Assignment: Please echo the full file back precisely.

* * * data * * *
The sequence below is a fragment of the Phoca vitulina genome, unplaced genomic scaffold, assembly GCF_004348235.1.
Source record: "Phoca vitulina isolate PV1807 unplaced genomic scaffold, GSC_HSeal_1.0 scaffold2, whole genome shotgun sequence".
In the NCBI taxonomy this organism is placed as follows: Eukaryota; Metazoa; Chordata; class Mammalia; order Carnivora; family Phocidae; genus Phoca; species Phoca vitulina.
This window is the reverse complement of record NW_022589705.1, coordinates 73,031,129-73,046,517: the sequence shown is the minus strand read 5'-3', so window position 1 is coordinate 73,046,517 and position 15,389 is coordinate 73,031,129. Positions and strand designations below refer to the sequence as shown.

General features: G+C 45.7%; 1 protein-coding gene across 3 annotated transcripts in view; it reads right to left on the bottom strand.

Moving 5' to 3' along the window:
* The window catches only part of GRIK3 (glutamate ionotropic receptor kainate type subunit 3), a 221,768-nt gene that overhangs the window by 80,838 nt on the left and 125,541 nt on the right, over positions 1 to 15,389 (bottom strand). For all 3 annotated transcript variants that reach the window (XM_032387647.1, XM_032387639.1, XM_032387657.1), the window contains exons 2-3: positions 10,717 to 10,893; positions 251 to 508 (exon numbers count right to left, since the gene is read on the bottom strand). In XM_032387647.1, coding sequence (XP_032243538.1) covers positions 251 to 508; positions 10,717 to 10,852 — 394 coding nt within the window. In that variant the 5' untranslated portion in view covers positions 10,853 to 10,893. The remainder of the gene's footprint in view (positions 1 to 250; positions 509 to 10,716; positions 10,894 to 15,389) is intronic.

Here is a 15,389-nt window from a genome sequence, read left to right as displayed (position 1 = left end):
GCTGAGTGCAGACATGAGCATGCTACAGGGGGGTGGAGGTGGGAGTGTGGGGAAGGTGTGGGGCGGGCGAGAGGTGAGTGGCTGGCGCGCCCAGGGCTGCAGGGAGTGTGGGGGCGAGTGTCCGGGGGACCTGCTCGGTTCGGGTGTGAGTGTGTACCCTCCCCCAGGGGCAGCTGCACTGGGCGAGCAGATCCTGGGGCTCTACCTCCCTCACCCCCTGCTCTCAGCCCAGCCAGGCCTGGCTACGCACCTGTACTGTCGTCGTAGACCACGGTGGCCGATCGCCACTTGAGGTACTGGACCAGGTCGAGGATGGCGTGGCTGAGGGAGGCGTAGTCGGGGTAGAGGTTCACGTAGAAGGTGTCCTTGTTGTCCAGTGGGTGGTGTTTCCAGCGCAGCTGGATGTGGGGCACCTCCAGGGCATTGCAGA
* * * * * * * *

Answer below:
The sequence below is a fragment of the Phoca vitulina genome, unplaced genomic scaffold, assembly GCF_004348235.1.
Source record: "Phoca vitulina isolate PV1807 unplaced genomic scaffold, GSC_HSeal_1.0 scaffold2, whole genome shotgun sequence".
In the NCBI taxonomy this organism is placed as follows: Eukaryota; Metazoa; Chordata; class Mammalia; order Carnivora; family Phocidae; genus Phoca; species Phoca vitulina.
This window is the reverse complement of record NW_022589705.1, coordinates 73,031,129-73,046,517: the sequence shown is the minus strand read 5'-3', so window position 1 is coordinate 73,046,517 and position 15,389 is coordinate 73,031,129. Positions and strand designations below refer to the sequence as shown.

General features: G+C 45.7%; 1 protein-coding gene across 3 annotated transcripts in view; it reads right to left on the bottom strand.

Moving 5' to 3' along the window:
* The window catches only part of GRIK3 (glutamate ionotropic receptor kainate type subunit 3), a 221,768-nt gene that overhangs the window by 80,838 nt on the left and 125,541 nt on the right, over positions 1 to 15,389 (bottom strand). For all 3 annotated transcript variants that reach the window (XM_032387647.1, XM_032387639.1, XM_032387657.1), the window contains exons 2-3: positions 10,717 to 10,893; positions 251 to 508 (exon numbers count right to left, since the gene is read on the bottom strand). In XM_032387647.1, coding sequence (XP_032243538.1) covers positions 251 to 508; positions 10,717 to 10,852 — 394 coding nt within the window. In that variant the 5' untranslated portion in view covers positions 10,853 to 10,893. The remainder of the gene's footprint in view (positions 1 to 250; positions 509 to 10,716; positions 10,894 to 15,389) is intronic.

Here is a 15,389-nt window from a genome sequence, read left to right as displayed (position 1 = left end):
GCTGAGTGCAGACATGAGCATGCTACAGGGGGGTGGAGGTGGGAGTGTGGGGAAGGTGTGGGGCGGGCGAGAGGTGAGTGGCTGGCGCGCCCAGGGCTGCAGGGAGTGTGGGGGCGAGTGTCCGGGGGACCTGCTCGGTTCGGGTGTGAGTGTGTACCCTCCCCCAGGGGCAGCTGCACTGGGCGAGCAGATCCTGGGGCTCTACCTCCCTCACCCCCTGCTCTCAGCCCAGCCAGGCCTGGCTACGCACCTGTACTGTCGTCGTAGACCACGGTGGCCGATCGCCACTTGAGGTACTGGACCAGGTCGAGGATGGCGTGGCTGAGGGAGGCGTAGTCGGGGTAGAGGTTCACGTAGAAGGTGTCCTTGTTGTCCAGTGGGTGGTGTTTCCAGCGCAGCTGGATGTGGGGCACCTCCAGGGCATTGCAGA